Too much social networking could lead to Big Brother fears, agency says

An ENISA report warns of the dangers of 'life-logging'

Europe's biggest cybersecurity agency, ENISA, has warned that social networking could lead to a feeling of being continuously under surveillance and paranoid behavior.

The agency made the comments in a report that looks ahead to 2014 to predict positive and negative effects of online "life-logging." While accepting the many potential benefits of social networking, ENISA was concerned about the great risks of personal data breaches and called on European Union member states to consider introducing "real sanctions."

The report also advised the European Commission to "utilize the consultation on revisions to the data protection directive as a mechanism to anticipate the regulatory frameworks required as a result of increasing use of life-logging devices and services."

The report examines the impact on a fictional family of putting ever more personal information online. To access the benefits of the Internet, people have to upload personal data over which they have little control, the report concluded. "This implies threats to privacy, loss of personal data control, harm to your reputation and the possibility of psychological damage from exclusion or the feeling of constant surveillance," said the report.

"For commercial organizations, there is the risk of breaching data protection laws, resulting in legal sanctions and irreversible damage to reputation. Governments may suffer losses of public confidence if they are perceived not to be properly protecting their citizens' personal information," it continued.

However, despite the doom-laden tone of the report, ENISA also pointed out that "for citizens across Europe, the benefits of sharing information through social media, access goods and services via new applications are immense." Families and friends can stay in touch, reducing individuals' sense of isolation, government services can be accessed through new applications and people can also benefit professionally by building their reputations online.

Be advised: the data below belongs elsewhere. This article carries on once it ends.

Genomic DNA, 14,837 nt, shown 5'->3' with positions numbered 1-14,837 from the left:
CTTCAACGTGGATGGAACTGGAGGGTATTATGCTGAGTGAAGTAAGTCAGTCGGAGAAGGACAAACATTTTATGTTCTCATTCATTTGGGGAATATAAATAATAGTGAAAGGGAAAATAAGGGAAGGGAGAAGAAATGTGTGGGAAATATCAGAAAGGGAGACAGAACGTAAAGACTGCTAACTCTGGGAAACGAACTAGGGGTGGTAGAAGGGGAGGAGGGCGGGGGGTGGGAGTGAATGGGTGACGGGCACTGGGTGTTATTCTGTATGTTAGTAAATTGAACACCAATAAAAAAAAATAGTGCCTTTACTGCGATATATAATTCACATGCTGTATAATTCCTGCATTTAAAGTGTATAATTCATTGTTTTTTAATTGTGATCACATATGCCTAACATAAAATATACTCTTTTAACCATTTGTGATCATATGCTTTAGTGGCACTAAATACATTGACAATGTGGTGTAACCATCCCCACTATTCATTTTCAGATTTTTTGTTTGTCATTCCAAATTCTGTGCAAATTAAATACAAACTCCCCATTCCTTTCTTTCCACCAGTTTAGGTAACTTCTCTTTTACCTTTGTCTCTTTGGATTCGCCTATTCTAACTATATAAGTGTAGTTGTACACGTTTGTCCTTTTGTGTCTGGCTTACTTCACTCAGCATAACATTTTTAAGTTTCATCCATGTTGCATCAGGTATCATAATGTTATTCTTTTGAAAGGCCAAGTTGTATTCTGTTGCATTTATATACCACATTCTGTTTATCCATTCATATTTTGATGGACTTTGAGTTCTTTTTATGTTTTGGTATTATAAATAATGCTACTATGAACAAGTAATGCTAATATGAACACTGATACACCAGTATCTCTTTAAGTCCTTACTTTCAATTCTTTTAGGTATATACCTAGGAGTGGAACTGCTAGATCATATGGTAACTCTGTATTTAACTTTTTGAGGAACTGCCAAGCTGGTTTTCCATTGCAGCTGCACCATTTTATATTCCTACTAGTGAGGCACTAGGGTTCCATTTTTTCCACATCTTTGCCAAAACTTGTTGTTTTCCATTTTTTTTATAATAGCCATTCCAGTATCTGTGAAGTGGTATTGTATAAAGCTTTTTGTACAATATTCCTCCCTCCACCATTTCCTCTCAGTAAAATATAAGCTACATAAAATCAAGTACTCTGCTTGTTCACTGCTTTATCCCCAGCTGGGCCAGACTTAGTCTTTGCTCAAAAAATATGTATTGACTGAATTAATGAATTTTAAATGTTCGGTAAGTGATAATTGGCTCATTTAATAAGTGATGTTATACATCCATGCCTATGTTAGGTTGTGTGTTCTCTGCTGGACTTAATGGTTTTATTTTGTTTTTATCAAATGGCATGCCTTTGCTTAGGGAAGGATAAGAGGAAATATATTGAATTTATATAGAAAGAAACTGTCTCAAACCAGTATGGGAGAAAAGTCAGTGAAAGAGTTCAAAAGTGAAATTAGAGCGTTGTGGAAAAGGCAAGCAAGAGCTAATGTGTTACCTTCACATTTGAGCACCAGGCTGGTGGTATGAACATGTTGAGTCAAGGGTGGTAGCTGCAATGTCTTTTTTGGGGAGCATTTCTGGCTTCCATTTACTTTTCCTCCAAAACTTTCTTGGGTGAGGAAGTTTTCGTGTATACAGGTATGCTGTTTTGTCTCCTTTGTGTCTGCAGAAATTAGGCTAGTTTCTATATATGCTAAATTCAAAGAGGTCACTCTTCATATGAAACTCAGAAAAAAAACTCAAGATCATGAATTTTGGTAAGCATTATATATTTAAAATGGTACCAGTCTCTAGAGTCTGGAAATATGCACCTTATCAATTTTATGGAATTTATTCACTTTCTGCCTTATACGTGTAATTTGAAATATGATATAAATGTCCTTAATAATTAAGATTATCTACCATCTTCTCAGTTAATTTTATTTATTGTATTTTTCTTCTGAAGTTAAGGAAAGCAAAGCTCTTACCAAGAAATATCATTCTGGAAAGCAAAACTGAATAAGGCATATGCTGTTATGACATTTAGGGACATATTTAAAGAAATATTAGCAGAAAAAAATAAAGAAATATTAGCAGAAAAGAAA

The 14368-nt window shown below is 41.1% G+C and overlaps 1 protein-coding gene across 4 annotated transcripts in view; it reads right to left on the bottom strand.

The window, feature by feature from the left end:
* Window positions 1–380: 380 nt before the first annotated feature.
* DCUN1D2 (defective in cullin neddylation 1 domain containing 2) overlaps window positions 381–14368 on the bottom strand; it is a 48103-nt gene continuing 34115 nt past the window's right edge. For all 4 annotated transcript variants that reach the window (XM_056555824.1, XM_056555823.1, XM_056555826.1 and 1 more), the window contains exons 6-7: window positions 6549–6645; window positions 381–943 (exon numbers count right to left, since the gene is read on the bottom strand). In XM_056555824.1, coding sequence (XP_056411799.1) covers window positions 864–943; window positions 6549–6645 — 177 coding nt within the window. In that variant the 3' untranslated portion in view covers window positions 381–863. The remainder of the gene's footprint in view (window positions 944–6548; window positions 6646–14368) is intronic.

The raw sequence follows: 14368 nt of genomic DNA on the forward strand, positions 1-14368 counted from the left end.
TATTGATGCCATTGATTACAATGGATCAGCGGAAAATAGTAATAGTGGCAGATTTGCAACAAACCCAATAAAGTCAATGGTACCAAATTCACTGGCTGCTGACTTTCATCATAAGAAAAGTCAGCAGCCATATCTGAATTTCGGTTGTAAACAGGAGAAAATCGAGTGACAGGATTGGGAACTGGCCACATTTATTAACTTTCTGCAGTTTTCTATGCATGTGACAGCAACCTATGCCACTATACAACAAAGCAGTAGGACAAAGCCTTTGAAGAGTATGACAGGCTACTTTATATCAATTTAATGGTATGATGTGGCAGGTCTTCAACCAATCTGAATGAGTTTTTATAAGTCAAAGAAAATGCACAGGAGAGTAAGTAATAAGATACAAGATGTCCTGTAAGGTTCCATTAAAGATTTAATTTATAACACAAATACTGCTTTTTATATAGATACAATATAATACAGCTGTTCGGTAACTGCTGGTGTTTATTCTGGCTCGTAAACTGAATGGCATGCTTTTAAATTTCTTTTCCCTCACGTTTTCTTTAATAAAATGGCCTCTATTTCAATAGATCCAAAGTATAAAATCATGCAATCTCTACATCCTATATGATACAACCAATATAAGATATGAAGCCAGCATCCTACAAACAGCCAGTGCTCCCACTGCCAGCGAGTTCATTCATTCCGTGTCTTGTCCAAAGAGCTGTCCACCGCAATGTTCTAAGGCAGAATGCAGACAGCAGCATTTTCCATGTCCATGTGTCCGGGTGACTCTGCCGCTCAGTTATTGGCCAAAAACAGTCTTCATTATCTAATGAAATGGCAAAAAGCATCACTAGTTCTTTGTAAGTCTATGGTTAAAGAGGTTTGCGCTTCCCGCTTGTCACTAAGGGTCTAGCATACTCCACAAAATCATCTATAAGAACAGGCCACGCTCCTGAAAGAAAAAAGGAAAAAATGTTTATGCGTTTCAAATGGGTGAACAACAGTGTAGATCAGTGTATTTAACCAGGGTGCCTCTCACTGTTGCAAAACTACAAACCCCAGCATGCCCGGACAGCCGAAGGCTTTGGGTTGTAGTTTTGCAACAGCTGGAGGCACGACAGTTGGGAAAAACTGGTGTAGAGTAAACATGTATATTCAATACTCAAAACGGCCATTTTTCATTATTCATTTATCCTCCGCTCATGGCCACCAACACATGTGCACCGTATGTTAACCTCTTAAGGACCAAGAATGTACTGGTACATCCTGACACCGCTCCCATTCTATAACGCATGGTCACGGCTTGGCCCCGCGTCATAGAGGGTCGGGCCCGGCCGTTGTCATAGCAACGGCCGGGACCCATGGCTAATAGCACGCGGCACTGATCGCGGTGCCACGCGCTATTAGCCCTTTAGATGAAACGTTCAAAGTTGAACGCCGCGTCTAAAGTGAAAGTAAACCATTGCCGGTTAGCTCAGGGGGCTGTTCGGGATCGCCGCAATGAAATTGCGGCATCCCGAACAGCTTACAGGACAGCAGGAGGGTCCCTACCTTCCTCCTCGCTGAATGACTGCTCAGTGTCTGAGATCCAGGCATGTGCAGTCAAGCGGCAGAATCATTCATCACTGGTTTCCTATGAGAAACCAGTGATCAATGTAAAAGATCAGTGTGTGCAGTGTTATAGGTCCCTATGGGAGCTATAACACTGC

Follow Jennifer on Twitter at @BrusselsGeek or email tips and comments to jennifer_baker@idg.com.

Join the newsletter!

Or

Sign up to gain exclusive access to email subscriptions, event invitations, competitions, giveaways, and much more.

Membership is free, and your security and privacy remain protected. View our privacy policy before signing up.

Error: Please check your email address.

Tags internetsocial networkingInternet-based applications and servicesENISA

Keep up with the latest tech news, reviews and previews by subscribing to the Good Gear Guide newsletter.

Jennifer Baker

IDG News Service
Show Comments

Brand Post

Most Popular Reviews

Latest Articles

Resources

PCW Evaluation Team

Tom Pope

Dynabook Portégé X30L-G

Ultimately this laptop has achieved everything I would hope for in a laptop for work, while fitting that into a form factor and weight that is remarkable.

Ada Chan

Dynabook Portégé X30L-G

I highly recommend the Dynabook Portégé® X30L-G notebook for everyday business use, it is a benchmark setting notebook of its generation in the lightweight category.

Tom Sellers

MSI P65

This smart laptop was enjoyable to use and great to work on – creating content was super simple.

Lolita Wang

MSI GT76

It really doesn’t get more “gaming laptop” than this.

Jack Jeffries

MSI GS75

As the Maserati or BMW of laptops, it would fit perfectly in the hands of a professional needing firepower under the hood, sophistication and class on the surface, and gaming prowess (sports mode if you will) in between.

Taylor Carr

MSI PS63

The MSI PS63 is an amazing laptop and I would definitely consider buying one in the future.

Featured Content

Don’t have an account? Sign up here

Don't have an account? Sign up now

Forgot password?